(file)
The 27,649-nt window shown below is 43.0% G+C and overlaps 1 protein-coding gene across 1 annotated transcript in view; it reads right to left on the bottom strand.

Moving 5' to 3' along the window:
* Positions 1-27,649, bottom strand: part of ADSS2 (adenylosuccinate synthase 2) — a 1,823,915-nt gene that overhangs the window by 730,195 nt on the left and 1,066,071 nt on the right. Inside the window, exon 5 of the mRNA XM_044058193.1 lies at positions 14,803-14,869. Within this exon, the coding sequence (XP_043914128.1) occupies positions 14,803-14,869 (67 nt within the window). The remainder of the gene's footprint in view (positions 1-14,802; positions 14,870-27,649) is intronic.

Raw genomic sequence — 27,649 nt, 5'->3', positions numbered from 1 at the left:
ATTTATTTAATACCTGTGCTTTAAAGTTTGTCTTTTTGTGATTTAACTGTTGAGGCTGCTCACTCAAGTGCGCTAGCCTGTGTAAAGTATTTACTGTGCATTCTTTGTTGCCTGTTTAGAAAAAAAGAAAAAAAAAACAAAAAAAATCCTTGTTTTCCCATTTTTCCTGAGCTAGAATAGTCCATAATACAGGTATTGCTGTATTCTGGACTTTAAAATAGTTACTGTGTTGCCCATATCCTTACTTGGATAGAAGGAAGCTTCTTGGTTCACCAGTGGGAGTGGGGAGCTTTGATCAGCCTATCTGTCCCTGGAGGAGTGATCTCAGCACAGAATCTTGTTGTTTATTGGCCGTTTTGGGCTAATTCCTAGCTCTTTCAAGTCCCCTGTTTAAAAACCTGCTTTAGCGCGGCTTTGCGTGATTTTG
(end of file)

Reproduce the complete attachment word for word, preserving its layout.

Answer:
The 27,649-nt window shown below is 43.0% G+C and overlaps 1 protein-coding gene across 1 annotated transcript in view; it reads right to left on the bottom strand.

Moving 5' to 3' along the window:
* Positions 1-27,649, bottom strand: part of ADSS2 (adenylosuccinate synthase 2) — a 1,823,915-nt gene that overhangs the window by 730,195 nt on the left and 1,066,071 nt on the right. Inside the window, exon 5 of the mRNA XM_044058193.1 lies at positions 14,803-14,869. Within this exon, the coding sequence (XP_043914128.1) occupies positions 14,803-14,869 (67 nt within the window). The remainder of the gene's footprint in view (positions 1-14,802; positions 14,870-27,649) is intronic.

Raw genomic sequence — 27,649 nt, 5'->3', positions numbered from 1 at the left:
ATTTATTTAATACCTGTGCTTTAAAGTTTGTCTTTTTGTGATTTAACTGTTGAGGCTGCTCACTCAAGTGCGCTAGCCTGTGTAAAGTATTTACTGTGCATTCTTTGTTGCCTGTTTAGAAAAAAAGAAAAAAAAAACAAAAAAAATCCTTGTTTTCCCATTTTTCCTGAGCTAGAATAGTCCATAATACAGGTATTGCTGTATTCTGGACTTTAAAATAGTTACTGTGTTGCCCATATCCTTACTTGGATAGAAGGAAGCTTCTTGGTTCACCAGTGGGAGTGGGGAGCTTTGATCAGCCTATCTGTCCCTGGAGGAGTGATCTCAGCACAGAATCTTGTTGTTTATTGGCCGTTTTGGGCTAATTCCTAGCTCTTTCAAGTCCCCTGTTTAAAAACCTGCTTTAGCGCGGCTTTGCGTGATTTTG